How to Know the Birds: No. 6, Smartphone Meadowlarks

  • What: Western Meadowlark, Sturnella neglecta
  • When: Monday, April 15, 2019
  • Where: South Teller Farm, Boulder County, Colorado

The dawn chorus on a bright June morning in the foothills of the Appalachians… southbound Sandhill Cranes bugling against a gray sky over the shortgrass prairie… the desert come alive with thrasher song on a still afternoon in late winter… Everywhere in the ABA Area we delight in birdsong. Especially at this time of year. Practically all of you reading this blog post are within easy walking distance of at least one exceedingly cool sounding bird right now. For many of you, I suspect, an awesome songster is within earshot of you this very instant.

One such bird in my neck of the woods is this one:


That’s a western meadowlark, Sturnella neglecta, one of the commonest and most conspicuous songbirds around my home in eastern Boulder County, Colorado. Listen carefully, and you can even hear the reverb immediately following the bird’s song. I made the recording by firing up the Voice Memos app on my iPhone and pressing the big red button at the bottom of the screen. Then I emailed it to my laptop and uploaded the audio to my eBird checklist for the morning.

A western meadowlark belts out a tune. This is the same bird as in the audio clips above and below. Photo by © Ted Floyd.

I’ve written before—here at The ABA Blog on multiple occasions, in the ABA’s print publications Birding and Birder’s Guide, and elsewhere—about the many cool things you can do with soundfiles of birdsong. That’s all well and good, but I also want to be crystal clear that you can bypass the fancy-pants gearhead stuff and get perfectly serviceable and often quite beautiful recordings of meadowlarks and pretty much anything else with feathers and a syrinx. My iPhone comes automatically equipped with the Voice Memos app, and your smartphone presumably features something equivalent.

If you’re already documenting birdsong with your smartphone, then this installment of How to Know the Birds isn’t, in some sense, intended for you. But probabilistically speaking, you’re not that person. You use your phone to make selfies, deposit checks, board your flight, and check the score of the Nuggets–Spurs game every five minutes. But you haven’t yet figured out how easy and enjoyable it is to record birdsong. Go on! Just do it! Fire up Voice Memos, and press the red button.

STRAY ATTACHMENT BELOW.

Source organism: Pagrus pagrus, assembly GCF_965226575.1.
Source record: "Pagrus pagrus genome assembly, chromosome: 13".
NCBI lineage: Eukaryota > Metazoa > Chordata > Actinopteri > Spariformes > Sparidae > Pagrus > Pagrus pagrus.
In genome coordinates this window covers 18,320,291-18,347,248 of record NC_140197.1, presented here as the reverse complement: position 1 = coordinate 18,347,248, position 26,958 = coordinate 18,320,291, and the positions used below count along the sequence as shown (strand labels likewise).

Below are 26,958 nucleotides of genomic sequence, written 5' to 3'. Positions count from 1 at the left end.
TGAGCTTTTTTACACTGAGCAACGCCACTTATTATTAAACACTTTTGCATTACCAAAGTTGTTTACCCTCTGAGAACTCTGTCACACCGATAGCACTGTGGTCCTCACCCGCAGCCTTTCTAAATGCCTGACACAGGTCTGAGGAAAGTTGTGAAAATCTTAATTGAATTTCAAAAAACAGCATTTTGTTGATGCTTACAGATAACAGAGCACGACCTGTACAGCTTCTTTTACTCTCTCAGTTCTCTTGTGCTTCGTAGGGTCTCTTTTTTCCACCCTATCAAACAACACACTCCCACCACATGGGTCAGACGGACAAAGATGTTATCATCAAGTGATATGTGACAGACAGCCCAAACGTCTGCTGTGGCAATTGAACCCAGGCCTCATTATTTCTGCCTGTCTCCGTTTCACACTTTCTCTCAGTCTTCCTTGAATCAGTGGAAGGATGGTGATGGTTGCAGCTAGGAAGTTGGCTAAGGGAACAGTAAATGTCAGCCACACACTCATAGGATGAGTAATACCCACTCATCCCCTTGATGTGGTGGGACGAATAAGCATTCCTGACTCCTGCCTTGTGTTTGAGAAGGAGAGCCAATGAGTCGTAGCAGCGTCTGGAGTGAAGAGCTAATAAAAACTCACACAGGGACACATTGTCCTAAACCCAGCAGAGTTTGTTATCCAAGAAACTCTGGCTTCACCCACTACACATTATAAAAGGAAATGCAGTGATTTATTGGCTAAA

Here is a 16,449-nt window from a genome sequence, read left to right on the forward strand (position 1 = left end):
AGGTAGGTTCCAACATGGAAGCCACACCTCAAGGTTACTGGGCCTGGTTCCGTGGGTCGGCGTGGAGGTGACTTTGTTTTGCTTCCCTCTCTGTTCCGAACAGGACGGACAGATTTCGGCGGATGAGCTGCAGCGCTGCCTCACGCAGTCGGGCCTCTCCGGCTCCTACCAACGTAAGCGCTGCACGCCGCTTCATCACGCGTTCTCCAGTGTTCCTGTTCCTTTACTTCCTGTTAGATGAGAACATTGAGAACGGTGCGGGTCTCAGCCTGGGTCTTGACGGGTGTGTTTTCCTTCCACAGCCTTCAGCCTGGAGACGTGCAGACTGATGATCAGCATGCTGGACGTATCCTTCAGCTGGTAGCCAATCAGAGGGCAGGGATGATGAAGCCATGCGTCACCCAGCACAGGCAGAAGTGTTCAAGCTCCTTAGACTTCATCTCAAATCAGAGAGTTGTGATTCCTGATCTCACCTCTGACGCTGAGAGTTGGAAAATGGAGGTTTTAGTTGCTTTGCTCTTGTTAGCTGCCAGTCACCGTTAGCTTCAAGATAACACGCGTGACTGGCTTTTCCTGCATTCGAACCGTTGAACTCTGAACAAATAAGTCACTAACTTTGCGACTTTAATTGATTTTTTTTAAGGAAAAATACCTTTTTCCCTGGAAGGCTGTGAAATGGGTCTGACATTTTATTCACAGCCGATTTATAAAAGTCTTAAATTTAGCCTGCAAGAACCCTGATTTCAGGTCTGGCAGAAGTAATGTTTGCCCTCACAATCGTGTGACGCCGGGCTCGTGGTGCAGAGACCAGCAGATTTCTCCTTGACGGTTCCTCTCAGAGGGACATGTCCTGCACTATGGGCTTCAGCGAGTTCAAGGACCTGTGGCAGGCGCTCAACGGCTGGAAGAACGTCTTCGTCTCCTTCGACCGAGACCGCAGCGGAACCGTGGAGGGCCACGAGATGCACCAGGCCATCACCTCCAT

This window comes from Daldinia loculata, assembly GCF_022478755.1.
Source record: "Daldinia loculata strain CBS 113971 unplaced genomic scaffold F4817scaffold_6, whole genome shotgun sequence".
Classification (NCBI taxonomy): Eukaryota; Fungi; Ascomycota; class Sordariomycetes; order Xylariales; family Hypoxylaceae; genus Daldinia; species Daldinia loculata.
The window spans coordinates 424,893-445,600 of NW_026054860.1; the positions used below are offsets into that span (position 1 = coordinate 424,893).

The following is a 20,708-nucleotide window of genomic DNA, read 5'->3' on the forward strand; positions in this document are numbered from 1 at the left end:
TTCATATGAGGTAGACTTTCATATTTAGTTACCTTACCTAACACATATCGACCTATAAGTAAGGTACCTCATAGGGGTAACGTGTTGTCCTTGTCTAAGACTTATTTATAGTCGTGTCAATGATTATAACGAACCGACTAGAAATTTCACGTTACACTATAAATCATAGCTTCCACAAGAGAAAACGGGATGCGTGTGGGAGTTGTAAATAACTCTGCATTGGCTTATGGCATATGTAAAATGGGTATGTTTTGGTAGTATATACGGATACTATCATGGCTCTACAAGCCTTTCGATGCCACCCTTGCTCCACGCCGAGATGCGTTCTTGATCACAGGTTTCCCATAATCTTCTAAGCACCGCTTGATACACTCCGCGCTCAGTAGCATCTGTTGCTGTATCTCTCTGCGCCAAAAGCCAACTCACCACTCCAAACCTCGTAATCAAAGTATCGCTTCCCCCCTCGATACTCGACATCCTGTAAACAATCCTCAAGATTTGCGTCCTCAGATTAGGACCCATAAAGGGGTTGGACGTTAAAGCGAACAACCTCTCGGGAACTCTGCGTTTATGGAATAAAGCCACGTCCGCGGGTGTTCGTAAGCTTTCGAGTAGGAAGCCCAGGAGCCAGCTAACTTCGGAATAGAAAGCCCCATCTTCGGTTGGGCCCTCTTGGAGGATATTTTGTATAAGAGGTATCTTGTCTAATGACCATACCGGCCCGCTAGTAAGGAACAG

A western meadowlark singing from the top of a lone tree in a wide meadow, as mine was, ought to be impossible to overlook. Or so you’d think. Yet generations of early white naturalists strangely managed to miss the species, to neglect it, which point Audubon wryly noted when in 1844 he named the bird neglecta. The ABA’s other meadowlark, the eastern meadowlark, is called magna, denoting its prominence and obviousness. Call them the magnus meadowlark and the dissed meadowlark, respectively. The thing is, the song of the former species, magna, is positively wimpy compared to the sing-your-heart-out proclamations of the latter, neglecta. What’s the deal?

In a nutshell, this is your classic “East Coast bias.” The eastern meadowlark was named first, by Linnaeus himself, back in 1758. Meriwether Lewis, among many others, assumed the bird now known as the western meadowlark had to be the same species. Even though “the note differs considerably” between the two meadowlarks, Lewis let on, “in size, color, and actions there is no perceptible difference.” East Coast bias, yes, but also something more deeply entrenched, and more insidious, in our culture: the visual bias.

But take heart! Poor Lewis and Clark, they didn’t even have smartphones! We are more fortunate. So whip out that contraption, press the red button, and enjoy birding and nature as never before. I’ll close with another, longer cut from that meadowlark atop the tree, bold and brilliant, unneglected at last:



Ted Floyd is the longtime Editor of Birding magazine, and he is broadly involved in other programs and initiatives with the ABA. Ted has written 200+ magazine articles and 5 books, including How to Know the Birds (National Geographic, 2019). He is a frequent speaker at birding festivals and has served on several nonprofit boards. Join Ted here for his semimonthly spot, “How to Know the Birds,” celebrating common birds and the uncommonly interesting things they do.